Date: n.d.

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Sir James Simpson n.d.

The Conquest of Pain



"I at once agreed to submit to the operation, but asked a week to prepare for it, not with the slightest expectation that the disease would take a favorable turn in the interval, or that the anticipated horrors of the operation would become less appalling by reflection upon them, but simply because it was so probable that the operation would be followed by a fatal issue that I wished to prepare for death, and what lies beyond it, whilst my faculties were clear and my emotions were comparatively undisturbed.

The week, so slow and yet so swift in its passage, at length came to an end, and the morning of the operation arrived. The operation was a more tedious one than some which involve much greater mutilation. It necessitated cruel curing through inflamed and morbidly sensitive parts, and could not be despatched by a few strokes of the knife.

Of the agony it occasioned I will say nothing. Suffering so great as I underwent cannot be expressed in words, and thus fortunately cannot be recalled. The particular pangs are now forgotten; but the blank whirlwind of emotion, the horror of great darkness, and the sense of desertion by God and man, bordering close upon despair, which swept though my mind and overwhelmed my heart, I can never forget, however gladly I would do so. Only the wish to save others some of my sufferings makes me deliberately recall and confess the anguish and humiliation of such a personal experience, nor can I find language more sober or familiar than that which I have used to express feelings which, happily for us all, are too rare as matters of general experience to have been shaped in the household words.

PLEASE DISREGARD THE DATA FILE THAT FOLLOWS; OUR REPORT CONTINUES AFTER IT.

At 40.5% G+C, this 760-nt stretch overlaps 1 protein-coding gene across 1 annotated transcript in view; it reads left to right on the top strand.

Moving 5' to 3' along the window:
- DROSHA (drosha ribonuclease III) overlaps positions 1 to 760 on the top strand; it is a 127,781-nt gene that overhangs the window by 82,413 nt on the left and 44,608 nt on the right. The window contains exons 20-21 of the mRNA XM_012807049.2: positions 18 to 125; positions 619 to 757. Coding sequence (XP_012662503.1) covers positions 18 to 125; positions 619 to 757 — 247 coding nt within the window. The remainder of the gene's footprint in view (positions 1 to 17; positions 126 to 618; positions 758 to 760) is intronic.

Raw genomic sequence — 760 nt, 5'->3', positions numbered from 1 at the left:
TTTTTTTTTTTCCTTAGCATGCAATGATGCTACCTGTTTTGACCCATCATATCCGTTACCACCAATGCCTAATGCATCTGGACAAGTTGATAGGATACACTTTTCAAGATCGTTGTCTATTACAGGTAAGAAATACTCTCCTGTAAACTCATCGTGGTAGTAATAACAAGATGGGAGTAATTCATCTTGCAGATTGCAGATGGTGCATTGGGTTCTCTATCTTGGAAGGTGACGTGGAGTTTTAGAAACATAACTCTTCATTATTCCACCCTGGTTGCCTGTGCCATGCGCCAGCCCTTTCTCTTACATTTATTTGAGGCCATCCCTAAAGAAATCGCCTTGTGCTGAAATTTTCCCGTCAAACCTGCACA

During the operation, in spite of the pain it occasioned, my senses were preternaturally acute, as I have been told they generally are in patients under such circumstances. I watched all that the surgeon did with a fascinated intensity.

I still recall with unwelcome vividness the spreading out of the instruments, the twisting of the tourniquet, the first incision, the fingering of the sawed bone, the sponge pressed on the flap, the tying of the blood vessels, the stitching of the skin, and the bloody dismembered limb lying on the floor. Those are not pleasant remembrances. For a long time they haunted me, and even now they are easily resuscitated; and though they cannot bring back the suffering attending the events which gave them a place in my memory, they can occasion a suffering of their own, and be the cause of a disquiet which favors neither mental nor bodily health.


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Chicago: Sir James Simpson, ed., "The Conquest of Pain," Memoirs in History in the First Person: Eyewitnesses of Great Events: They Saw It Happen, ed. Louis Leo Snyder and Richard B. Morris (Harrisburg, Pa.: Stackpole Co., 1951), Original Sources, accessed February 25, 2024,

MLA: . "The Conquest of Pain." Memoirs, edited by Sir James Simpson, in History in the First Person: Eyewitnesses of Great Events: They Saw It Happen, edited by Louis Leo Snyder and Richard B. Morris, Harrisburg, Pa., Stackpole Co., 1951, Original Sources. 25 Feb. 2024.

Harvard: (ed.), 'The Conquest of Pain' in Memoirs. cited in 1951, History in the First Person: Eyewitnesses of Great Events: They Saw It Happen, ed. , Stackpole Co., Harrisburg, Pa.. Original Sources, retrieved 25 February 2024, from